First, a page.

If the first Beatitude is difficult, the second is even more confusing at this level. To say 'blessed are those who mourn' is pretty much the equivalent of saying 'Happy are the sad', which seems to be just plain self-contradictory!

Of course if these words are intended as poetry we shouldn't be trying to dissect them and scrutinize them as if they were logical syllogisms, and yet I'm not convinced that the Beatitudes of Jesus were ever intended to be a work of art or beautiful in any sense of the word.

I remember Kierkegaard saying that admiring Jesus for His beautiful language is like admiring St Paul for his tent-making skills. Our concern should not be with the beauty of Jesus' words but with their relevance! Jesus didn't give us these aphorisms so that we can admire them but so that we might live them out! And this introduces us to a second approach to the Beatitudes, which sees in them words to live by.

I have a friend who refers to herself as a 'Christian of the Beatitudes' by which she means that while she may not accept all the traditional Christian dogmas about Christ, the cross, the forgiveness of sins and the coming of the Kingdom, here, in the Beatitudes, she finds not only inspiration but direction!

Blessed are the poor in spirit
Blessed are the meek
Blessed are the peacemakers ...

And this woman (while I wouldn't say she was poor in spirit by any stretch of the imagination) certainly does strive to be a peace-maker - devoting herself more or less full-time to the struggle for peace in Israel/Palestine (God bless her).

I didn't check this out with my Islamic friends, but I can see too how this approach to the Beatitudes could fit quite comfortably with the Islamic understanding of Jesus. Prophet Jesus, from an Islamic perspective, is another prophet like Moses who brings His own set of laws, and there seem to be real parallels here between Moses climbing Mount Sinai to deliver his 10 Commandments and Jesus climbing His mountain to deliver these 8 commandments-of-sorts that we remember as the Beatitudes.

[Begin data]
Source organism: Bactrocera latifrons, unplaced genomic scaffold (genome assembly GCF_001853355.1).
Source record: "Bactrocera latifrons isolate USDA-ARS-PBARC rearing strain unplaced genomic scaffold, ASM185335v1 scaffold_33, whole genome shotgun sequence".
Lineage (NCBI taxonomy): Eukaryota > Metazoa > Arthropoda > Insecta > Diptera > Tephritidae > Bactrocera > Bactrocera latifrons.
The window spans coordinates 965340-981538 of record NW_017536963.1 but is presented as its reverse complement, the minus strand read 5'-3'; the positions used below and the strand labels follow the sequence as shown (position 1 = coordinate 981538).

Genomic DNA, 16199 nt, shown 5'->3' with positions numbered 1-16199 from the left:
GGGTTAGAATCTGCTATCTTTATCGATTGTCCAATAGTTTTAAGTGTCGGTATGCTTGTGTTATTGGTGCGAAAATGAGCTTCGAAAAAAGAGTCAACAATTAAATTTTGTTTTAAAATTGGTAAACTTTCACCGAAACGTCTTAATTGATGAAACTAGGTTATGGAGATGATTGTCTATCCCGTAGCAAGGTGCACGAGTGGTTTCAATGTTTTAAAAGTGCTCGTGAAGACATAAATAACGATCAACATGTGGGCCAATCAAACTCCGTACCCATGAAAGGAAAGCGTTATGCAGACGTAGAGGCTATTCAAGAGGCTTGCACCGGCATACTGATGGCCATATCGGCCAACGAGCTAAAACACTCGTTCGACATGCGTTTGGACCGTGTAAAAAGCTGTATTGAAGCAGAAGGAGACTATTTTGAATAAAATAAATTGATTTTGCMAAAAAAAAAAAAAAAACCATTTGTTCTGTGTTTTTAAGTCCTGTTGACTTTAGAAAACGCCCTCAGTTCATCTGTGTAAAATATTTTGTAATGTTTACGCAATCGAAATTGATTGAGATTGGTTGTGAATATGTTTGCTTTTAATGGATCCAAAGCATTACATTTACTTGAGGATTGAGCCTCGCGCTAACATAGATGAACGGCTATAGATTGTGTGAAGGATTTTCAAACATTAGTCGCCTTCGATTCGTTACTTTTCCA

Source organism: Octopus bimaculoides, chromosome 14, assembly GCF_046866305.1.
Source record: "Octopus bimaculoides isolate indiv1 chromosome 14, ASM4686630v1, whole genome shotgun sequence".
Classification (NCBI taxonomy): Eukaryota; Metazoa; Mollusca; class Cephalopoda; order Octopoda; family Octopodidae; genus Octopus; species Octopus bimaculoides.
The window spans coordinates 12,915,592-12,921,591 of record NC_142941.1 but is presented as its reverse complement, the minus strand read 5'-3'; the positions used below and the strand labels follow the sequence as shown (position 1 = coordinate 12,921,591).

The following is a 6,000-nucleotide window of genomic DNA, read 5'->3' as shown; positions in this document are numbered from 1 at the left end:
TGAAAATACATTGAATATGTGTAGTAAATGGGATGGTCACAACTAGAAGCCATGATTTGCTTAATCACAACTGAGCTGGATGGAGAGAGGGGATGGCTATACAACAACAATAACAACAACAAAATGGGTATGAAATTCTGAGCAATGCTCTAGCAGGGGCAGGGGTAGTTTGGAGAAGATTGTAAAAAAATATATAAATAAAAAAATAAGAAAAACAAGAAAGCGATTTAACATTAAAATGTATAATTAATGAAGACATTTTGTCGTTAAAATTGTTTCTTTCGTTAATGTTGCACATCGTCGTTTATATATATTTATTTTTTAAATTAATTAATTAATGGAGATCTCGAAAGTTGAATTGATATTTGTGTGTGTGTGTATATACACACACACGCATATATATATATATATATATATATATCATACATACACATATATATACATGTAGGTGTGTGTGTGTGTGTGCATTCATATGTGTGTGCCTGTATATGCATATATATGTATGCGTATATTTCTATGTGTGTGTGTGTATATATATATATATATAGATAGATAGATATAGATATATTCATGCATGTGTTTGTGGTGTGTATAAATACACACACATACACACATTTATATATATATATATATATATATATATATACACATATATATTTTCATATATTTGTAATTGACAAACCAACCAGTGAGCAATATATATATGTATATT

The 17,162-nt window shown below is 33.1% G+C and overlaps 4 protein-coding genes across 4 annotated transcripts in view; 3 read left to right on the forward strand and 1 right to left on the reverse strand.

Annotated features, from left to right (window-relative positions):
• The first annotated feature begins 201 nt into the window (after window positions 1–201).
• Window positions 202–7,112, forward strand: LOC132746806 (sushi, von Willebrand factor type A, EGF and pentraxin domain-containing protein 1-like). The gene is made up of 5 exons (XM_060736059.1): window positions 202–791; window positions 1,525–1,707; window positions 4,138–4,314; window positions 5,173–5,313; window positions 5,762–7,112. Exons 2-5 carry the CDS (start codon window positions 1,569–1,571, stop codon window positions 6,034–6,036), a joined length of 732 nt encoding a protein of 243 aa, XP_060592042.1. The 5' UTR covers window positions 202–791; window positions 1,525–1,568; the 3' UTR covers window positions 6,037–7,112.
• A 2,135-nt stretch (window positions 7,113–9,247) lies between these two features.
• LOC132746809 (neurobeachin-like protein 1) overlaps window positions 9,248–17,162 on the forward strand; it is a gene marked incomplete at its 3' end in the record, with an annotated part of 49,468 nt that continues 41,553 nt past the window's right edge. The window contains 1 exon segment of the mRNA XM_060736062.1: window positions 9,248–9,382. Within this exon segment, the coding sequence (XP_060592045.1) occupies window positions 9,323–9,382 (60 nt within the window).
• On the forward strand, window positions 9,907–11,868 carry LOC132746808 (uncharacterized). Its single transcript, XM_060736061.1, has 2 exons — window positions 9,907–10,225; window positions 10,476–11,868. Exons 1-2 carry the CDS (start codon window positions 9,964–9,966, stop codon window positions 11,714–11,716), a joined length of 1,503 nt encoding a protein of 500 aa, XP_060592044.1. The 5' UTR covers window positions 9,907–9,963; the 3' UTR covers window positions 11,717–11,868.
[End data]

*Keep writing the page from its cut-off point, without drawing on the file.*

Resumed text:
The problem with this approach though is that, like the first approach we mentioned, it fits some Beatitudes better than it does others. While it makes sense for Jesus to urge us to be peace-makers and to be merciful, it makes less sense to have Him urging us to mourn and to get ourselves persecuted! And, for that matter, I'm likewise not sure how you exhort someone to achieve greater destitution of spirit?

Now, I'm not wanting to knock those who want to take the Beatitudes as a guide to life. Indeed, I believe that Gandhi found guidance in Jesus' blessing of the meek, and that's fantastic. Even so, I'm not convinced that the Beatitudes were actually intended to be read as a list of commandments or guidelines for life, and this is not only because I don't see Jesus as a law-giver in the Mosaic sense, but rather because not all of these Beatitudes make sense when read that way.